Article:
How Leading Companies Build Successful Workforces of the Future

December 4, 2017 | Karima Mariama-Arthur, Esq. | HCI
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Today’s workforce is being redefined by an ever-evolving technological landscape, novel organizational dynamics and the bridging of the socio-cultural gap within the global business ecosystem.

What does that mean for tomorrow’s workforce? Change, of course.

Leading organizations, like Marathon Oil, have focused on engaging strategic workforce planning for their advantage. One initiative they’ve championed is investing in education and enhancing the science, technology, engineering and math (STEM) curriculum within the various communities where they operate.

Still, more companies have taken different approaches, including working within their organizations to strengthen the talent pipeline (training and recruitment), conducting needs-discovery analyses to identify gaps within the current workforce and future needs, and even considering new approaches using technology and collaboration to maximize overall efficiency and effectiveness.

What leading organizations know for sure is this: Being proactive and forward-thinking is critical to their own success and that of their most valuable capital assets -- their people -- both now and in the future.

Consider the following strategies, which are leveraged by leading companies, as you strive to build a successful workforce of the future within your organization.

Be transparent

The best way to advance toward the future is to see it clearly. Understanding organizational goals, inclusive of current and future workforce trends, is essential to increase competitive advantage and to assist in overall strategic planning. Communicating this information to employees, stakeholders and other interested parties in an open and straightforward manner is fundamental to this purpose, like Whole Foods Market demonstrated with its recent change to product labeling and GMO transparency, which helped it to restore the public’s trust and keep its “healthy food promise.”

While it can be enticing to shroud your message in secrecy, it can also be exhausting and counter-productive. Resist the urge to “hide the ball” or equivocate unnecessarily unless security or legal issues are at stake. Remember that transparency is also valuable currency in the trust economy and can help you build beneficial relationships that generate esprit de corps within your workforce.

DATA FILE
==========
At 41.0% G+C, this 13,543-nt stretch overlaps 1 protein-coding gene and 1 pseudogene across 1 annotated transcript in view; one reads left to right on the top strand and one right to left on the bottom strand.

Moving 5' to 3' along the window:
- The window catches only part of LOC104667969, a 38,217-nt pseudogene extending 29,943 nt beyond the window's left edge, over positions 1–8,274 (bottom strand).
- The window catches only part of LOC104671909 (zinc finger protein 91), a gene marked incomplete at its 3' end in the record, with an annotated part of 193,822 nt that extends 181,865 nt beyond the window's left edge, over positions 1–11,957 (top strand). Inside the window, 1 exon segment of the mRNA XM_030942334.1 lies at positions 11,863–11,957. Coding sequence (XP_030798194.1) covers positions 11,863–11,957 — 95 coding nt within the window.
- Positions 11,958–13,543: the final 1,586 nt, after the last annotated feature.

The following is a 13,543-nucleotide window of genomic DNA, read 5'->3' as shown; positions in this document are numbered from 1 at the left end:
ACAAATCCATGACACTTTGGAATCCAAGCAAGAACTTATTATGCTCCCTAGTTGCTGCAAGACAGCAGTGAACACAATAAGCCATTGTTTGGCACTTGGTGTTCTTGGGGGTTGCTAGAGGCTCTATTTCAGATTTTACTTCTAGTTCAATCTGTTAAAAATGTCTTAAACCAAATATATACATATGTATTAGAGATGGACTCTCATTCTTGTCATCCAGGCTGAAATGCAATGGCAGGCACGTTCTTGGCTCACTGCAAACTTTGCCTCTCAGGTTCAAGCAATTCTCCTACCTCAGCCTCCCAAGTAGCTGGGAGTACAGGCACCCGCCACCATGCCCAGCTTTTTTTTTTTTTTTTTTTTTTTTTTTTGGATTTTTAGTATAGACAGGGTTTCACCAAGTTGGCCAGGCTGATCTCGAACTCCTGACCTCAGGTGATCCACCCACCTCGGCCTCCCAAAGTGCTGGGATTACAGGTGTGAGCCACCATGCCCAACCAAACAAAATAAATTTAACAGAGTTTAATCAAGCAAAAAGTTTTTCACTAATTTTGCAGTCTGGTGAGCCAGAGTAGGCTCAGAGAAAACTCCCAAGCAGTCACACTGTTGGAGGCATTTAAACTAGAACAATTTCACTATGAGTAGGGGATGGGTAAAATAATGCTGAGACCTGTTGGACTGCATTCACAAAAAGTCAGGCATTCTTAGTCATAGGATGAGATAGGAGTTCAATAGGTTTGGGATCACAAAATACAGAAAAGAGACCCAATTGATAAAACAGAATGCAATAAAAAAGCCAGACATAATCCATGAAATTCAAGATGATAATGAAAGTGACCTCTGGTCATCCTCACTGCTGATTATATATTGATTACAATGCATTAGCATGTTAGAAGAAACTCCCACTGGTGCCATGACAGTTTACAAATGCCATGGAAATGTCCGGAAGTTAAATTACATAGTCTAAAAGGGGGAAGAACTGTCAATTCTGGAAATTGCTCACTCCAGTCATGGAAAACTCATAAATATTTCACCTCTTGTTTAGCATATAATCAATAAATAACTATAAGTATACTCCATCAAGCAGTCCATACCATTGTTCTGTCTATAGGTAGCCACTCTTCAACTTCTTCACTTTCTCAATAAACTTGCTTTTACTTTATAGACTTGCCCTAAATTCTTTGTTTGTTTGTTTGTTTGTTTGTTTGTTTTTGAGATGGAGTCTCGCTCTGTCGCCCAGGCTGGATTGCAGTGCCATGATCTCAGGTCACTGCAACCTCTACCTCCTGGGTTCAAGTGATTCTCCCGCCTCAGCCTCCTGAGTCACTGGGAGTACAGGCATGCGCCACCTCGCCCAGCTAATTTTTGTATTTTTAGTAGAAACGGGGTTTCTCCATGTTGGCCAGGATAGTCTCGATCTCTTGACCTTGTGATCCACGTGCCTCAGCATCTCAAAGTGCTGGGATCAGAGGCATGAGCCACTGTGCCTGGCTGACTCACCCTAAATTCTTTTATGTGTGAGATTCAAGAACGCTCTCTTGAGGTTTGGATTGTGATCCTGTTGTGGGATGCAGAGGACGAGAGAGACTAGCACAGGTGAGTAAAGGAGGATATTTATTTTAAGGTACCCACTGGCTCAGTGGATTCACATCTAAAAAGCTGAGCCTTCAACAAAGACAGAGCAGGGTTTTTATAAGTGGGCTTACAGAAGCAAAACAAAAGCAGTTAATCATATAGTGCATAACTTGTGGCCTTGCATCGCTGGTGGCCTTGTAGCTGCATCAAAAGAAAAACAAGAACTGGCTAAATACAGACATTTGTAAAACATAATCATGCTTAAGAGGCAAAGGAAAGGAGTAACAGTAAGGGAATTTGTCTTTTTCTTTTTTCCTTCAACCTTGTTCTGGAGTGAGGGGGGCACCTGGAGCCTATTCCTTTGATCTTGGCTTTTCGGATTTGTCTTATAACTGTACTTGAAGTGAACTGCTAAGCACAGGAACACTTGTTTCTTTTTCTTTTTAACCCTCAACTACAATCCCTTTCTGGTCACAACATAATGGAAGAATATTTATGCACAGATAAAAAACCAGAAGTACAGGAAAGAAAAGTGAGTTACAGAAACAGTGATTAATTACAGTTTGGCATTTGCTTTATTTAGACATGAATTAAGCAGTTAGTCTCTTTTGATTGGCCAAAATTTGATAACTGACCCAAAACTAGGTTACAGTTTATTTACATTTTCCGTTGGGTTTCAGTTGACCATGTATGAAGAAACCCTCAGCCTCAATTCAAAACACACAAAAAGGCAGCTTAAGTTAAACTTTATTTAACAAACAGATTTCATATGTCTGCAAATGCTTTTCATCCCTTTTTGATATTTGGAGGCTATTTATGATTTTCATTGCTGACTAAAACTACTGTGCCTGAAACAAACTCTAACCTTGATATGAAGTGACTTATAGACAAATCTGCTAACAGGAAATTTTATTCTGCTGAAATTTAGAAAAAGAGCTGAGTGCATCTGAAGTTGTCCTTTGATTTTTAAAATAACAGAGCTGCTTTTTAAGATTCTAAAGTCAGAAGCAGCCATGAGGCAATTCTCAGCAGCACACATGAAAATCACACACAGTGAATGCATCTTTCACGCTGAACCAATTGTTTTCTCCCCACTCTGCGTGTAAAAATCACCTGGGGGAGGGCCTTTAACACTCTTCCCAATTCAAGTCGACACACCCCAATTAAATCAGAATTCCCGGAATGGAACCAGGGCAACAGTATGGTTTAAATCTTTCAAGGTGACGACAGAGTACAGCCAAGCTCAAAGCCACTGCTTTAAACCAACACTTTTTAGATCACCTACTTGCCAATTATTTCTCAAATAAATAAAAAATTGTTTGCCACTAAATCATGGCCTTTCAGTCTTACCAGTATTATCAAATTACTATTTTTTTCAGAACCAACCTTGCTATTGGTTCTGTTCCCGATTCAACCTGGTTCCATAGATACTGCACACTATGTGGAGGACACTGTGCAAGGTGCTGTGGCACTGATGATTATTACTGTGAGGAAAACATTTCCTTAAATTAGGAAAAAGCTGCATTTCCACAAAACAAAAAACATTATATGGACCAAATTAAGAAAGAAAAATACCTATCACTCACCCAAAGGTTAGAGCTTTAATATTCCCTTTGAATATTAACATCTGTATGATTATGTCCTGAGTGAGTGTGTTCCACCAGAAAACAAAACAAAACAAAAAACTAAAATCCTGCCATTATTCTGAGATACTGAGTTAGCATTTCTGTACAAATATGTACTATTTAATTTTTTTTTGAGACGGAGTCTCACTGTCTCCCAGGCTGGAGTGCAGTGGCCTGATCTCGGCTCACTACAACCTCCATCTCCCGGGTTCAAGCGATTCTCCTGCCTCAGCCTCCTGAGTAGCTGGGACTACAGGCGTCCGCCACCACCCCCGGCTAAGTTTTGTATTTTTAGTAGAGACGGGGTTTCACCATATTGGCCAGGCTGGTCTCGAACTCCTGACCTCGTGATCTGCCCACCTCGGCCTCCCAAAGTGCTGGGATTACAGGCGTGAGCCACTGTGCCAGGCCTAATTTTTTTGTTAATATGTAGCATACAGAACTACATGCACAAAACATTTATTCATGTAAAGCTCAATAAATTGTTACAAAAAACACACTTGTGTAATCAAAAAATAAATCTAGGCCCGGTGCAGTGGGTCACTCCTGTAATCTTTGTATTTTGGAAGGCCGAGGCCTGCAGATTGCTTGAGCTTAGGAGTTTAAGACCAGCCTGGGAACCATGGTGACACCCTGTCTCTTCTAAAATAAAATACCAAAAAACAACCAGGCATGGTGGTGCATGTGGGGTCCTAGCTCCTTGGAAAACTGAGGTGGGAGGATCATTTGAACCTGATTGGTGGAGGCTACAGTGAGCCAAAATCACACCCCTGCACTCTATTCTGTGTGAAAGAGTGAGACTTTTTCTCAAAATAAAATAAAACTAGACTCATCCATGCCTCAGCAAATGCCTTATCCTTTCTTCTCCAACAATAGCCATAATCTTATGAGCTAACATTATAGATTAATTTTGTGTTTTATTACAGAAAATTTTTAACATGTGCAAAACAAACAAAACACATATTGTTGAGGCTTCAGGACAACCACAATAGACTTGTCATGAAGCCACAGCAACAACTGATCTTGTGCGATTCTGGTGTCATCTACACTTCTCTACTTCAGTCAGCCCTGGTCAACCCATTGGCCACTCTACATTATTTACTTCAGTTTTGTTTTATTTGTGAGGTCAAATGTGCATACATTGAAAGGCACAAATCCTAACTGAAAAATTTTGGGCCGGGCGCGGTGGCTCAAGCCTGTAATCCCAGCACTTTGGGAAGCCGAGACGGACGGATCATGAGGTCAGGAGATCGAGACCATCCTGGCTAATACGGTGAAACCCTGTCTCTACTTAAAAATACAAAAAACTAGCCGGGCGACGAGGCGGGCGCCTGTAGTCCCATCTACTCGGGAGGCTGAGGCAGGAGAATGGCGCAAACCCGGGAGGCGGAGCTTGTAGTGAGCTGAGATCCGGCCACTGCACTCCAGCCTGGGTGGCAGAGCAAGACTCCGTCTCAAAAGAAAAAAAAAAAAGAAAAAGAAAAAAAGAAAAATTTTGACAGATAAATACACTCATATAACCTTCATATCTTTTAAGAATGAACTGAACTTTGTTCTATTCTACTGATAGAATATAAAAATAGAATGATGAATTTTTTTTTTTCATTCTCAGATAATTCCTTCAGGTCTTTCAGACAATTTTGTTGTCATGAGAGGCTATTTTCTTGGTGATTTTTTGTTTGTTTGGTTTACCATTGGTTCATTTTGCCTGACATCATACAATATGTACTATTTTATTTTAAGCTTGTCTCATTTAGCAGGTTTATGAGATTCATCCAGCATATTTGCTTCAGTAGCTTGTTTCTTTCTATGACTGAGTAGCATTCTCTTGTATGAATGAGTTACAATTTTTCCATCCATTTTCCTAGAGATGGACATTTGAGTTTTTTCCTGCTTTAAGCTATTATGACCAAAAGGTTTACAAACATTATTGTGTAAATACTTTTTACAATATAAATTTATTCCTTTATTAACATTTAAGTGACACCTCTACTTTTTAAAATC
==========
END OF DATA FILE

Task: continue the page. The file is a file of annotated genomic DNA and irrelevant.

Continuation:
Promote innovation

Relying on methods of the past may seem comforting, but leveraging them exclusively may leave you at a strategic disadvantage. Since building a workforce of the future necessarily means embracing change, it’s important to begin looking at “next practices” a bit differently.  Next generation tech companies like Accenture have mastered this concept, and are known for promoting innovation, including automation, to create an agile workforce while harnessing change.

Rather than being wed to best practices, welcome innovation and actively promote it by exploring new opportunities to better serve the needs of your organization. This may mean using new technology to streamline a process, or finding better ways to collaborate across industries to maximize the quality and efficiency of your product or service. Listen to your employees and encourage them to share their ideas about innovation as well.

Identify and strengthen the talent pipeline

If you want to create a continuous flow of valuable talent throughout your organization, you have to identify and strengthen that talent to be successful, which means designing a human resource strategy that specifically targets the kind of talent you seek to recruit and retain. It also means understanding the difference between high performers and high potentials, and creating opportunities for each employee can learn, grow and contribute to organizational outcomes.

Sometimes a facet of an organization’s human resource strategy will focus on diversity and inclusion.  Novartis Pharma AG, for example, has been particularly successful in increasing the number of female leaders within the organization through targeted human capital development strategies. What distinguishes this, and any other successful HR strategy, is the ability to ascertain a need and provide mechanisms for high-powered learning and growth.